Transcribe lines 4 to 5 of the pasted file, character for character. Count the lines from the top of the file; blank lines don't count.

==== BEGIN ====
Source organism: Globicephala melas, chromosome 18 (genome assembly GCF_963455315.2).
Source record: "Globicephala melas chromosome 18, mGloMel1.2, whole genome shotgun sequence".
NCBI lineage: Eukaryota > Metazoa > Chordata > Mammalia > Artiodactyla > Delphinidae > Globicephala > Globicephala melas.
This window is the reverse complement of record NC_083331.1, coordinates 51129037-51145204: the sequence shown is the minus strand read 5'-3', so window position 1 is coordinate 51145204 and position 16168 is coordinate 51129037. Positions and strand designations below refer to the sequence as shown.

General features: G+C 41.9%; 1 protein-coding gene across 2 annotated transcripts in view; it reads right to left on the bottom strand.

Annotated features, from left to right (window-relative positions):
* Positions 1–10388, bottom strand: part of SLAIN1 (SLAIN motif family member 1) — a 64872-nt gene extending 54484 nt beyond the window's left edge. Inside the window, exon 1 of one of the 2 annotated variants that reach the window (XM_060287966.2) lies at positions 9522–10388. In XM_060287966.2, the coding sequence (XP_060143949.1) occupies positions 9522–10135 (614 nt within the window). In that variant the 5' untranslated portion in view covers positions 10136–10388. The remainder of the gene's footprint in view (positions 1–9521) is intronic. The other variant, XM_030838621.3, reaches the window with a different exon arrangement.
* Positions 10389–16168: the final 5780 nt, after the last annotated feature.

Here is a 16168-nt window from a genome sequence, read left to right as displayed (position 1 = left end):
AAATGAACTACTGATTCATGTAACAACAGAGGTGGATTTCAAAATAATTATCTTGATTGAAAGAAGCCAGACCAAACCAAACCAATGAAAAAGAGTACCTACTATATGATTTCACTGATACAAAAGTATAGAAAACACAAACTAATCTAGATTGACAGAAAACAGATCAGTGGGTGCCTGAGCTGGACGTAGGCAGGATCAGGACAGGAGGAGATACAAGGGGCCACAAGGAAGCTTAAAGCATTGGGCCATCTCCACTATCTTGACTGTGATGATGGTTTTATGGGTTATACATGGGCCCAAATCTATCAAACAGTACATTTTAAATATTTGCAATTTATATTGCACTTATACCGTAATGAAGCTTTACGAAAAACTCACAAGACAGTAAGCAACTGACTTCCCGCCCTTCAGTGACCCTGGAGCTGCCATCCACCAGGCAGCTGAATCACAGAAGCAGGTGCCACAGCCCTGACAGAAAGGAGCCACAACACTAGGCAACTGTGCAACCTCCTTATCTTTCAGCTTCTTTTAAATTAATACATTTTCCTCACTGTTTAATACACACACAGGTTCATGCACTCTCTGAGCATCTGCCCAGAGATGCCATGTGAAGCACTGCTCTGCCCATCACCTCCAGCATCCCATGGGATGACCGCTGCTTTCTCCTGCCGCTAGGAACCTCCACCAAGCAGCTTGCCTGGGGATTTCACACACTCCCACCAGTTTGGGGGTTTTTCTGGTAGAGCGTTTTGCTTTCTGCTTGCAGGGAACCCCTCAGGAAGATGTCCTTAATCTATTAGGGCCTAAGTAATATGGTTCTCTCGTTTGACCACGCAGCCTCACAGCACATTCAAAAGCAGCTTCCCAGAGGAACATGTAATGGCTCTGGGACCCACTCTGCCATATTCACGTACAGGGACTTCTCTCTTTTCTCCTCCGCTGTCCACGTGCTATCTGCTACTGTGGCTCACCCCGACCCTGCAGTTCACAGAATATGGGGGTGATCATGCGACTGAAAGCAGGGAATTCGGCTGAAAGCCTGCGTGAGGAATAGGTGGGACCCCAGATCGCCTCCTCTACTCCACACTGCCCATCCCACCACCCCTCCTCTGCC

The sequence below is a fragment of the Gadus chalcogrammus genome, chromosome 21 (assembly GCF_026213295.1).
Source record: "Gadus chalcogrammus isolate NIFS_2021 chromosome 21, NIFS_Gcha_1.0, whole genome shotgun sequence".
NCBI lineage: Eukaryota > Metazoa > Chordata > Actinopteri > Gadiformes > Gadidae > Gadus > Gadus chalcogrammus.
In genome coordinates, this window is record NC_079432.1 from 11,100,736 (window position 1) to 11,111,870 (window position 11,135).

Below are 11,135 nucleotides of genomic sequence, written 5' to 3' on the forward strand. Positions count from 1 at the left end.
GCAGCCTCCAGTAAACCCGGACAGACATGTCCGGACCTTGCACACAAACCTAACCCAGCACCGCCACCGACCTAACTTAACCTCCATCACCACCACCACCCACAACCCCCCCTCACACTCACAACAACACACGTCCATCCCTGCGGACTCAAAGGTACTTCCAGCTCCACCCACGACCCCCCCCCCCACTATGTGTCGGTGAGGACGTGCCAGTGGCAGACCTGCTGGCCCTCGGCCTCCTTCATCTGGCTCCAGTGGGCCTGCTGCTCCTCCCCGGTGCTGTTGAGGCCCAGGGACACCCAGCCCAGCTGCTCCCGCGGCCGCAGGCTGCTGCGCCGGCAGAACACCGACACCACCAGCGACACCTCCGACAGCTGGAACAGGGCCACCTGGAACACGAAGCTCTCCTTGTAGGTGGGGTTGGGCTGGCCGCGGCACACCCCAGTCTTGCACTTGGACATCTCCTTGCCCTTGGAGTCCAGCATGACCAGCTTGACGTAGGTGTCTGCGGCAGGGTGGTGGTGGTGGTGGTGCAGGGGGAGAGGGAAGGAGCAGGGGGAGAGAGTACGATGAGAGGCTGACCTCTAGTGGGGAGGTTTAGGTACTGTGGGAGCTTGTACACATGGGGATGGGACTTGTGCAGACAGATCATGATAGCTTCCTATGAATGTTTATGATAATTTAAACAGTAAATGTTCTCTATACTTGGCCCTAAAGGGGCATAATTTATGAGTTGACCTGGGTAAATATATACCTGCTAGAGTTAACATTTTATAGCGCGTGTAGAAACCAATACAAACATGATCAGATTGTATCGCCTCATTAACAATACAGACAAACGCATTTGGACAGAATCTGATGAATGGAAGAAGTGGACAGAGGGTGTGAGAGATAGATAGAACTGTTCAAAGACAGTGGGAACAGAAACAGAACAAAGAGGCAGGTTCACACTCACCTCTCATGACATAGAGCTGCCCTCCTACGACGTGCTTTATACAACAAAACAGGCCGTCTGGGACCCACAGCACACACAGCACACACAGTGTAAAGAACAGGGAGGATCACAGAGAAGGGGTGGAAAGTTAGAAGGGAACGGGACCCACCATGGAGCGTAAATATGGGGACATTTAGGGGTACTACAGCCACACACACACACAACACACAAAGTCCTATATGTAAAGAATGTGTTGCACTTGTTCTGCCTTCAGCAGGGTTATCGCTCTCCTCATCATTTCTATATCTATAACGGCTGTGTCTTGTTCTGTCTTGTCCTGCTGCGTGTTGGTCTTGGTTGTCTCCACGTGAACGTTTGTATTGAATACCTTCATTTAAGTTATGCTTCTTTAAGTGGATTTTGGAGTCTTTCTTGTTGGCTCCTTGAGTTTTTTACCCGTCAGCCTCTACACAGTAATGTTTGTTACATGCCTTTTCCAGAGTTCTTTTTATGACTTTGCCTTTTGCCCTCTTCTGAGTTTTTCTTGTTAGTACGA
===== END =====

This window is the reverse complement of record NC_083331.1, coordinates 51129037-51145204: the sequence shown is the minus strand read 5'-3', so window position 1 is coordinate 51145204 and position 16168 is coordinate 51129037. Positions and strand designations below refer to the sequence as shown.

General features: G+C 41.9%; 1 protein-coding gene across 2 annotated transcripts in view; it reads right to left on the bottom strand.